WHEN WILL ACADEME LEARN A FEW MANAGEMENT LESSONS?
As a former financial manager at an Ivy League university, I was especially interested in "Time to prune the ivy" (Economics, May 24). The initial catalyst for the escalation of college costs was the oil crisis of the early 1970s. Heating is a significant item for colleges and universities. Eventually, they recovered those cost increases and discovered a very beneficial phenomenon--namely, that people were willing to accept double-digit fee increases ad infinitum. In most cases, colleges' customers are parents--not students--since parents end up with most of the liability. What parents will not nail themselves to the mortgage wall, if there is any chance their kid can get into Harvard?
But wait. There is another major force at work here that I will call the corporate/university complex. In Corporate America today, many job descriptions carry the phrase "bachelor's degree required." Want to get ahead, kid? Unless those magic initials--BA, BS, or BE--are on your resum, you'll never get past the personnel department. So why not keep raising the ante? Mommy and Daddy will come up with it one way or another.
David G. Barlow
North Grafton, Mass.
Near the end of the story, you state that universities are expanding their ties to industry to fund research because "the return on academic research is a lush 28% per year."
Return to whom? To industry, very likely--but to the universities, too? Not a chance. The overhead charged on funded research in a university is typically 70%. In a lean, mean small business, where I now work, after 20 years in academe, the overhead is about 100%, with an expected, modest profit of 15% to 20%. How does a top-heavy college bureaucracy end up with a net gain based on only a 70% overhead? The answer is, it doesn't. The extra money to support the research activities comes out of education, either directly or indirectly.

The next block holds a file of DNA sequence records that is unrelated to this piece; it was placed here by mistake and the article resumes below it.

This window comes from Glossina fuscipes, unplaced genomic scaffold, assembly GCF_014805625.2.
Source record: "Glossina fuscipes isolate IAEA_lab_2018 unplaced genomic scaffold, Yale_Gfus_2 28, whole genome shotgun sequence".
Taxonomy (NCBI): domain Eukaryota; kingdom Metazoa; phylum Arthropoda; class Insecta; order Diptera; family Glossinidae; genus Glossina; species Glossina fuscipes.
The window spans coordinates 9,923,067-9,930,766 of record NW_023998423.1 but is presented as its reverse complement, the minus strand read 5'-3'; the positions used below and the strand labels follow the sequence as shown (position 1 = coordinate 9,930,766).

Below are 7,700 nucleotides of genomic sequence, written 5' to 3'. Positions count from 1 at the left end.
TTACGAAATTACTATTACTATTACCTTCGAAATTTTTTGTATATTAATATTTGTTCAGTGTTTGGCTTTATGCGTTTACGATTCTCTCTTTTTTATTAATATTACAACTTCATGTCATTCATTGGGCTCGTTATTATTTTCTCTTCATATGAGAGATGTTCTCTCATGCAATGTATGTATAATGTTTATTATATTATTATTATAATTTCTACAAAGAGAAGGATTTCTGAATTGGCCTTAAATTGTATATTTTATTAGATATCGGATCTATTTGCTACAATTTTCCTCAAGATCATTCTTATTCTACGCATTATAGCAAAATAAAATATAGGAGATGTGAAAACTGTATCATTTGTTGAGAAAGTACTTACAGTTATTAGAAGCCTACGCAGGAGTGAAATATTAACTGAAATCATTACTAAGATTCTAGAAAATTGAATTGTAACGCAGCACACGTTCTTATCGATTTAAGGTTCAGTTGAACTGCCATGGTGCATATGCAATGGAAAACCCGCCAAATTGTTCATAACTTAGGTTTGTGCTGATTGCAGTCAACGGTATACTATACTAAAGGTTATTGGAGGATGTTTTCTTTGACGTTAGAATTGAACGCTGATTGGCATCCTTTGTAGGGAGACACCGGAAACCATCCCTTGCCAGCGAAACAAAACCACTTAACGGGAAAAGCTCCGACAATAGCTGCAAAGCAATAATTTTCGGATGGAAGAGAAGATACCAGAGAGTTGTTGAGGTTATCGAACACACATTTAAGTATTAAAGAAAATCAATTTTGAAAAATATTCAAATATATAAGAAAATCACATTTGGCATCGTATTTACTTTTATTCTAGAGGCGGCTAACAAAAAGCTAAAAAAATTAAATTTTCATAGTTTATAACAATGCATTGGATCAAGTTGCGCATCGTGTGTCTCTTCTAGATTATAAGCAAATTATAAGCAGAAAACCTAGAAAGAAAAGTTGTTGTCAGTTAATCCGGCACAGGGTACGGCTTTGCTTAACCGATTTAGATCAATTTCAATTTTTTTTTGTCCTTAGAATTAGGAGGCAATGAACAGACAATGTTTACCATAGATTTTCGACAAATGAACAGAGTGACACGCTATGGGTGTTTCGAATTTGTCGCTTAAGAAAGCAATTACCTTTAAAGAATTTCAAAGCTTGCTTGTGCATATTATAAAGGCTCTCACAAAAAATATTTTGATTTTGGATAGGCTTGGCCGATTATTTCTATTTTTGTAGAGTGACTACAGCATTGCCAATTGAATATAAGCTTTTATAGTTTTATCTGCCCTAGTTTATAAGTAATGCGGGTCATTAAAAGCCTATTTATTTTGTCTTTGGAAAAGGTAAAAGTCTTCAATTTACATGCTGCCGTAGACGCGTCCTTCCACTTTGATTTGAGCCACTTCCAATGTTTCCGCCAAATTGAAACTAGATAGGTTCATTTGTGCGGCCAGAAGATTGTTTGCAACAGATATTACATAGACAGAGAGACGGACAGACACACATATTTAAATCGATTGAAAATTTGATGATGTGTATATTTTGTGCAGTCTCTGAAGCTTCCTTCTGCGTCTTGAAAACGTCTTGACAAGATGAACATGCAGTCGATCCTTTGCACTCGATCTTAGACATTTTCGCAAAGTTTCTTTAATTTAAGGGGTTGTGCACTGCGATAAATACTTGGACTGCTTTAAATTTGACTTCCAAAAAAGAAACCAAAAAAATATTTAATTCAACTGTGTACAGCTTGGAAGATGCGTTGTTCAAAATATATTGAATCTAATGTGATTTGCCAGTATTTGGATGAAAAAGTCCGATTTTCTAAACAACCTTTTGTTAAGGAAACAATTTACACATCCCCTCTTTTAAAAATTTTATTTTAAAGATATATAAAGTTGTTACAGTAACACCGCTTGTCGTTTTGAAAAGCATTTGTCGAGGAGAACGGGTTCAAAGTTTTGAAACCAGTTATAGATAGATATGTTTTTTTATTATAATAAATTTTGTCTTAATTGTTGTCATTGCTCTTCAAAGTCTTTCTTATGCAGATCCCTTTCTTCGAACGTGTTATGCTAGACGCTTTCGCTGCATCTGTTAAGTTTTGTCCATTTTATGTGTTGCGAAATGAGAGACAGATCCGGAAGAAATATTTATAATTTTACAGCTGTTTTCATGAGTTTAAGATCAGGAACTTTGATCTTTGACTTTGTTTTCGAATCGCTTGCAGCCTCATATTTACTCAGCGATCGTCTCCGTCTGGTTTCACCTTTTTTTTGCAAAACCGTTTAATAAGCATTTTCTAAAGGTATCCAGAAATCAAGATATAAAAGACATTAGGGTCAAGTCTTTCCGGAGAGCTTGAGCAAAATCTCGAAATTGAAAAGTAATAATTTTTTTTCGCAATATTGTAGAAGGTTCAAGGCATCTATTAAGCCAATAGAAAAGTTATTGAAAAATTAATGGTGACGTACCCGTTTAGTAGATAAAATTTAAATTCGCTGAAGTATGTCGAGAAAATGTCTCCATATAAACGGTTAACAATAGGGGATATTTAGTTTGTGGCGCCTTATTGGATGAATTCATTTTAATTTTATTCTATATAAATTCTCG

The truth is that most of the research does not need doing in the first place. Most faculty would be making a more useful contribution, to their students and to the country, by doing what they are paid to do first and foremost--teach.
Douglas L. Marriott
South Lebanon, Ohio
While an unrelenting search for comparative advantage and an unflagging emphasis on cutting costs is always welcome, there are extremely positive facets of our education system that must be recognized.
Higher education in the U.S. is the best in the world. Productive research is conducted here with consequent benefits for all of civilization. Professors and students recognize this, and all the world's best and brightest vote with their feet and flow to our shores, many remaining permanently to advance their discipline. Higher education provides a tremendous positive flow to our balance of payments.
While your points are valid, we should recognize the unique contribution of the higher education system in the U.S. and beware of throwing the baby out with the bath water.
Finn M.W. Caspersen
Chairman of the Board